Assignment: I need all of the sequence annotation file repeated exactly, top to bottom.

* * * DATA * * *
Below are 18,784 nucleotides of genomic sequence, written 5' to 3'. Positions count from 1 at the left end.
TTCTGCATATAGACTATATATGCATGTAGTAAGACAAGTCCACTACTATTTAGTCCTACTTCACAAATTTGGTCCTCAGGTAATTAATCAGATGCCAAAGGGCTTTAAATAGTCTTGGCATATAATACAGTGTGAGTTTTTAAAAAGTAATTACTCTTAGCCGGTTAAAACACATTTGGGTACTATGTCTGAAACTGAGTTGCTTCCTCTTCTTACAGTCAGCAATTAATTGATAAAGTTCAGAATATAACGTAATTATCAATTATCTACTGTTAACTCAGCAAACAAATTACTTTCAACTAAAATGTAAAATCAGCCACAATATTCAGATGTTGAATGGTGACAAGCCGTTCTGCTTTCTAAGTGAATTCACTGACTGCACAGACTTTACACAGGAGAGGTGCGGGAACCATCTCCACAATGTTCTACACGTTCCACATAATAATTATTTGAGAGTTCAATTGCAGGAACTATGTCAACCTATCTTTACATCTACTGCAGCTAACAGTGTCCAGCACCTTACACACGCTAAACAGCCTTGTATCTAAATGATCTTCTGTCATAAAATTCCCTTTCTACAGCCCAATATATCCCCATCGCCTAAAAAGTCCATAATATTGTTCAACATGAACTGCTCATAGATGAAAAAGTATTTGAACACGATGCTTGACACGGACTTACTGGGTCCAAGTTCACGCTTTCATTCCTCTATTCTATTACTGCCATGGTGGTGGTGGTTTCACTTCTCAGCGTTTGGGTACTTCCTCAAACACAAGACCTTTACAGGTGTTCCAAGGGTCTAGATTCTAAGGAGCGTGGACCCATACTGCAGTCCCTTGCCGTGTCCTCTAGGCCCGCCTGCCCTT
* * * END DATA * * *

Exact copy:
Below are 18,784 nucleotides of genomic sequence, written 5' to 3'. Positions count from 1 at the left end.
TTCTGCATATAGACTATATATGCATGTAGTAAGACAAGTCCACTACTATTTAGTCCTACTTCACAAATTTGGTCCTCAGGTAATTAATCAGATGCCAAAGGGCTTTAAATAGTCTTGGCATATAATACAGTGTGAGTTTTTAAAAAGTAATTACTCTTAGCCGGTTAAAACACATTTGGGTACTATGTCTGAAACTGAGTTGCTTCCTCTTCTTACAGTCAGCAATTAATTGATAAAGTTCAGAATATAACGTAATTATCAATTATCTACTGTTAACTCAGCAAACAAATTACTTTCAACTAAAATGTAAAATCAGCCACAATATTCAGATGTTGAATGGTGACAAGCCGTTCTGCTTTCTAAGTGAATTCACTGACTGCACAGACTTTACACAGGAGAGGTGCGGGAACCATCTCCACAATGTTCTACACGTTCCACATAATAATTATTTGAGAGTTCAATTGCAGGAACTATGTCAACCTATCTTTACATCTACTGCAGCTAACAGTGTCCAGCACCTTACACACGCTAAACAGCCTTGTATCTAAATGATCTTCTGTCATAAAATTCCCTTTCTACAGCCCAATATATCCCCATCGCCTAAAAAGTCCATAATATTGTTCAACATGAACTGCTCATAGATGAAAAAGTATTTGAACACGATGCTTGACACGGACTTACTGGGTCCAAGTTCACGCTTTCATTCCTCTATTCTATTACTGCCATGGTGGTGGTGGTTTCACTTCTCAGCGTTTGGGTACTTCCTCAAACACAAGACCTTTACAGGTGTTCCAAGGGTCTAGATTCTAAGGAGCGTGGACCCATACTGCAGTCCCTTGCCGTGTCCTCTAGGCCCGCCTGCCCTT